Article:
1967 to 1968
The Elevators' rampant drug use starts to have a serious affect on Erickson, as he begins adding shots of methamphetamine or heroin to his regular doses of LSD. He starts missing gigs, and when he is on stage, he is easily distracted, turning his back to the audience or becoming engrossed in his guitar feedback. Offstage, Erickson is often seen with a bandage on his forehead in order to cover up his "third eye." In the midst of this, the Elevators record their second album, Easter Everywhere, in Houston, released in November 1967. Erickson pushes Hall's psychedelic philosophy even further on tracks such as "Slip Inside This House" and "(I've Got) Levitation," but again their label lets the band down in terms of promotion. "I think we decided to go back [to San Francisco] and then thought about quitting," Erickson recalls today. By spring, 1968, the Elevators are in disarray; drummer John Ike Walton departs, while bassist Ronnie Leatherman is drafted and sent to Vietnam. Erickson suggests replacing Leatherman with his roommate, future legendary singer/songwriter Townes Van Zandt, but Hall vetoes the idea. In response to this chaos, International Artists stoops to hastily assembling a fake 13th Floor Elevators to play gigs. Largely through the perseverance of lead guitarist Stacy Sutherland, a handful of demos are laid down for a third album, among them Erickson's haunting version of the folk standard "May The Circle Remain Unbroken." Everything comes to a crashing halt, though, at the San Antonio World's Fair in the early summer of 1968 when the Elevators gather for what is supposed to be a high-profile show. Erickson ingests a mix of LSD and speed and refuses to go on stage. As the rest of the band begin without him, he disappears. Two weeks later, Erickson turns up in his mother's backyard talking incoherently. He undergoes a month of psychiatric evaluation and is committed to a Houston hospital where he is heavily drugged and given shock treatment. On July 21, Tommy Hall sneaks Erickson out of the hospital and the pair head back to San Francisco. Erickson is eventually joined there by an old flame, Dana Gaines, but her care does little to pull him out of his abyss. He believes he is possessed by demons, but when he starts saying that voices are telling him to kill Jackie Kennedy, the consensus is to get him back to his mother in Austin.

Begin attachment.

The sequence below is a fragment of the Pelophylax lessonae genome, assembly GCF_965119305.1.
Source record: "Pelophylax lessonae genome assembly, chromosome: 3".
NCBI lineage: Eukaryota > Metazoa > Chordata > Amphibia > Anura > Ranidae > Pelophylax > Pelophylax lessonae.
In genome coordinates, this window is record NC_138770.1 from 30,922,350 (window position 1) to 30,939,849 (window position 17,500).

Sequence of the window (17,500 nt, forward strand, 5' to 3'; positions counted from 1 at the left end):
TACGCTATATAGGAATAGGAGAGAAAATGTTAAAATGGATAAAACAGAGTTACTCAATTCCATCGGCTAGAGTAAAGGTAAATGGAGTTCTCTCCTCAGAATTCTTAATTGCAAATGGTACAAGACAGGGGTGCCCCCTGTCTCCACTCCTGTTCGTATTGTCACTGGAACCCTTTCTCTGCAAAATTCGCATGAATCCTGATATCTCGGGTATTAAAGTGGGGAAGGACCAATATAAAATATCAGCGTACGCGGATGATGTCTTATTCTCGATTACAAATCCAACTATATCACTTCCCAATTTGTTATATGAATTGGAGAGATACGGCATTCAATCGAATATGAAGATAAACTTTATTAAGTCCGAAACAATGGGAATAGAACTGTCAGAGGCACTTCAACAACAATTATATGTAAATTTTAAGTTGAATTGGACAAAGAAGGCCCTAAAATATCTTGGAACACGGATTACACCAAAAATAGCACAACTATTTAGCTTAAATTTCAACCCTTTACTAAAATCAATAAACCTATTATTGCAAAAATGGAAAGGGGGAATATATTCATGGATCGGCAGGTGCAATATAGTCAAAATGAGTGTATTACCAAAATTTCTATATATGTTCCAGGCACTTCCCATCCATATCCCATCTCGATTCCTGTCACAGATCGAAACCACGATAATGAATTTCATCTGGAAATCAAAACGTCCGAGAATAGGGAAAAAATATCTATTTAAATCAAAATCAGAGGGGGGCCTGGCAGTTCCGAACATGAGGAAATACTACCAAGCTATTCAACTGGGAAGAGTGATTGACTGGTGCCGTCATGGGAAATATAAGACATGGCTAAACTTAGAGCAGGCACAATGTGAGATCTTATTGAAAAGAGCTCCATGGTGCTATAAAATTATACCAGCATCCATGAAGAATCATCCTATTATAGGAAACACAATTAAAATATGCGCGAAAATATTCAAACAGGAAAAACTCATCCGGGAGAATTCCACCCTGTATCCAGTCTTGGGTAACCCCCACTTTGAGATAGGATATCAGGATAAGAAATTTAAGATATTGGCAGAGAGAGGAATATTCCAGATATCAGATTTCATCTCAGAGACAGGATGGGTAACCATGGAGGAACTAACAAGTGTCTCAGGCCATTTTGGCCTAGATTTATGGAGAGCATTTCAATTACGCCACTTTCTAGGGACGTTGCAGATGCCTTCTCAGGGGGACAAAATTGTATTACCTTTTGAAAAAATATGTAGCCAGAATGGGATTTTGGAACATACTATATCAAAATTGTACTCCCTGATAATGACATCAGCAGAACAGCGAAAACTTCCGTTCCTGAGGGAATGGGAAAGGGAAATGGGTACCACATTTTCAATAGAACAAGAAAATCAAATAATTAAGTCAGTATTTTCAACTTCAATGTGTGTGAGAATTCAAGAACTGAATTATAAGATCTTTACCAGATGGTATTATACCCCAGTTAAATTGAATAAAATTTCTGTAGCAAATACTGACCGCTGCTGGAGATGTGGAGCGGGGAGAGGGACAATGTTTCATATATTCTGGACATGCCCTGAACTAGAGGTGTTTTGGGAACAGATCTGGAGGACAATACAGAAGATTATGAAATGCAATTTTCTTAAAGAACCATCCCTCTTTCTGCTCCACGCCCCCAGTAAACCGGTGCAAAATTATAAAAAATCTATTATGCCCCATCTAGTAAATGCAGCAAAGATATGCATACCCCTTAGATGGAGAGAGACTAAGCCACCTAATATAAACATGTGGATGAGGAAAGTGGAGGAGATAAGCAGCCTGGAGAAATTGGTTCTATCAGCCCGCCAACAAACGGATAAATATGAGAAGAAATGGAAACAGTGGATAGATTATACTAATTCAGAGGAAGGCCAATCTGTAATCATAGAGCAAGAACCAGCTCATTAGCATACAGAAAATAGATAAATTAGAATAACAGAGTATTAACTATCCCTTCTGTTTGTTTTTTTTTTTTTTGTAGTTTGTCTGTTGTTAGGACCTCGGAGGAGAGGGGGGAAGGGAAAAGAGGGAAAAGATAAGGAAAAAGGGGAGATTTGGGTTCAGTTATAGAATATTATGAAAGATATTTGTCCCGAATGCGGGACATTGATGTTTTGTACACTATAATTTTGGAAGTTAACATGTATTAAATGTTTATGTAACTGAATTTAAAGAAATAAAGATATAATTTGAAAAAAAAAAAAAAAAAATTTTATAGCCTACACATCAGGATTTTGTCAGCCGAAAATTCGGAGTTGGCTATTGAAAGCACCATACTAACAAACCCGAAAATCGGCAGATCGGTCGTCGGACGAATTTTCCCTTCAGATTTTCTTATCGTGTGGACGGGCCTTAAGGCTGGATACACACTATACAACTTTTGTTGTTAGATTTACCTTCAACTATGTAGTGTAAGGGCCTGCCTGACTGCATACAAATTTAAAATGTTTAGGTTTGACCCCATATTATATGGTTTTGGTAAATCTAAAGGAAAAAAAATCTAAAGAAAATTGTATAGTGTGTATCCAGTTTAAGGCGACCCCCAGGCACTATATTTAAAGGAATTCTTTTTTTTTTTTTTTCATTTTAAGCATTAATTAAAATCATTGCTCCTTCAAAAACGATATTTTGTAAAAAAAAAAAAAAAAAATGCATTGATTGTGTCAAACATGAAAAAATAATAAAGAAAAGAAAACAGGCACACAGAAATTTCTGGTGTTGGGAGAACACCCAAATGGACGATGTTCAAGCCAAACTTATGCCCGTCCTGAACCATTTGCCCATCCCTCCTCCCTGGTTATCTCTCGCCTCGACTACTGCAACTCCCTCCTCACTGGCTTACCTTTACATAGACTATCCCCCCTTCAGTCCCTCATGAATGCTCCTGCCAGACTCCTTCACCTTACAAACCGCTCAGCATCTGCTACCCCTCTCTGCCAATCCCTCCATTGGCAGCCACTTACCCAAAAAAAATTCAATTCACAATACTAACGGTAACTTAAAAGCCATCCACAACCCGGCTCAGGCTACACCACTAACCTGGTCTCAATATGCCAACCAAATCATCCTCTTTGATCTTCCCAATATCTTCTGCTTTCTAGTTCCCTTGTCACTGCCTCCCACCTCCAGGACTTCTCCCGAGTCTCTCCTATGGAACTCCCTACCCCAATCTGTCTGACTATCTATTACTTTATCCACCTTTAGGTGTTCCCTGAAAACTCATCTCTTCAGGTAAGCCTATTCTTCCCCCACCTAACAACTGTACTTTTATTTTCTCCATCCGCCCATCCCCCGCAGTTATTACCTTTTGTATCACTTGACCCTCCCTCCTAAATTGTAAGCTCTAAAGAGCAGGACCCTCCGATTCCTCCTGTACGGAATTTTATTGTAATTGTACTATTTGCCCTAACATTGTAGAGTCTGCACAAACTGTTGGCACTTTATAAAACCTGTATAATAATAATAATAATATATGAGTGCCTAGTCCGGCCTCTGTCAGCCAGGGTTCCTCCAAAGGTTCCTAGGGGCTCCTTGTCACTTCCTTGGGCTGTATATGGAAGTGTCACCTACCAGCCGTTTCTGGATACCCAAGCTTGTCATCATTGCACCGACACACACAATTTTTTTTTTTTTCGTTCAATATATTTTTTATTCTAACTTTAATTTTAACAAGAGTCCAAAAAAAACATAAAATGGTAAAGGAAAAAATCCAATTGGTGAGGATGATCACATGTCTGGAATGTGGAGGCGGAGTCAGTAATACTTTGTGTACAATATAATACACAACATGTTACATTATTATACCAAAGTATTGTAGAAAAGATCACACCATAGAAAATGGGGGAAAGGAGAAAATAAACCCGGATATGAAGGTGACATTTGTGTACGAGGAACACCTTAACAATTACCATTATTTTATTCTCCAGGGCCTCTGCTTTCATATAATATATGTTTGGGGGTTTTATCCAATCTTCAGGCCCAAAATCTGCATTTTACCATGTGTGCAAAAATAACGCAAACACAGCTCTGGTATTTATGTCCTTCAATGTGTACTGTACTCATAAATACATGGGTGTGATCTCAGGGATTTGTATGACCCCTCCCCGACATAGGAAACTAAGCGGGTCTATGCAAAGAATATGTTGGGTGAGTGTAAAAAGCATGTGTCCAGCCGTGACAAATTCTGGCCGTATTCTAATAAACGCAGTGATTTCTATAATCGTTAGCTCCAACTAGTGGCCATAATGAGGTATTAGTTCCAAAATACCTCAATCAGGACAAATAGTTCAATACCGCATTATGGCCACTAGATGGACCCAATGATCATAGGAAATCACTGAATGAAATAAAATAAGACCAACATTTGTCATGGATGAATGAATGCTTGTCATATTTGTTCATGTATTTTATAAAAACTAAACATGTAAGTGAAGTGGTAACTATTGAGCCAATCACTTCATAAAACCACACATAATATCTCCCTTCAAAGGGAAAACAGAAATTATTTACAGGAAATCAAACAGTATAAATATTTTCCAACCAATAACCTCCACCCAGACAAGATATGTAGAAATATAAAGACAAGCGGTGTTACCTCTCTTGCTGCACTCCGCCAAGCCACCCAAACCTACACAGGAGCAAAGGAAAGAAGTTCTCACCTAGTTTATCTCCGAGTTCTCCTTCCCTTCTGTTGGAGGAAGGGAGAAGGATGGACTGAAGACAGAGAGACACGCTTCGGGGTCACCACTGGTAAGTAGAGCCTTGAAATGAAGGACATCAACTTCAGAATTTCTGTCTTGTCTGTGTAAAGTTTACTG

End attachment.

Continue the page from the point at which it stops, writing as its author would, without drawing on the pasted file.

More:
1969 to 1972
On a spring morning in 1969, Erickson is driving when he notices an Austin police car tailing him. He throws the joint he is smoking out the window just before being pulled over. The officer finds the joint and arrests Erickson for possession. Roky cannot afford a lawyer, so is assigned a court-appointed attorney. Fearful that the judge is determined to make an example out of Erickson by handing him a lengthy prison sentence, his counsel advises him to plead insanity. Doctors in Austin diagnose Erickson as having acute schizophrenia, leading the judge to sentence him to indefinite incarceration at the Rusk Maximum Security Prison for the Criminally Insane, where most of the other inmates are killers and rapists. There, Erickson is subjected to more shock treatment and is kept sedated by heavy doses of Thorazine. In the first year, Erickson is resigned to a routine of mopping floors, and abandons hope that he will ever be released. Once some of his innate optimism returns, he revives his religious conviction in order to demonstrate good behaviour. His many hours of study in the prison chapel earn him a minister's card, and staff further reward Erickson with an old acoustic guitar. He starts to write songs and poetry, most of which reflect his renewed sense of spirituality. "I guess in a way it's like a wishing thing, whatever you want to call it, prayers or things like that," Erickson says of what he produced at Rusk. He eventually persuades the administration to allow him to form a band with fellow inmates, all of whom are murderers. Erickson dubs them the Missing Links after one of his first groups, and they play mostly Rolling Stones covers. In 1972, Erickson's brother Mikel hires a lawyer, and on Nov. 27 of that year, a jury decides that Roky can be released from Rusk.

1973 to 1977
Erickson lives with his mother initially, and celebrates his freedom by reforming the Elevators for a handful of gigs. It propels Erickson to start getting his life back in earnest, and he soon reconnects with Dana Gaines. They marry in 1974, just as another woman is pregnant with Erickson's first child. Roky and Dana have a son, Jegar, in 1976. She, along with Erickson's childhood friend George Kinney, also assembles his first collection of poetry, entitled Openers, although soon after Erickson's songwriting takes a new, unexpected turn: the spiritual messages are exchanged for references to horror films and other dark imagery. It is said that in some cases Erickson simply took old lyrics and replaced the words "God" and "Jesus" with "Satan" and "Lucifer." Furthermore, Erickson gets a lawyer to draft a document saying that he is "NOT a member of the human race and in fact from a planet other than earth." He forms a new band in 1975 called Bleib (an anagram of "Bible") Alien that offers a heavy rock sound first heard on the single "Red Temple Prayer (Two-Headed Dog)/Starry Eyes," produced by Sir Douglas Quintet leader Doug Sahm. The group plays shows in Texas and California, while recording more tracks that in 1977 are heard on the single "Bermuda/The Interpreter," and the Mine Mine Mind EP. By then, punk's infatuation with Erickson and the Elevators is in full swing. "You're Gonna Miss Me" was included on the original 1972 Nuggets, the highly influential U.S. garage rock compilation assembled by Patti Smith Group guitarist Lenny Kaye. As well, the Elevators' "Fire Engine" is a staple of Television's live set.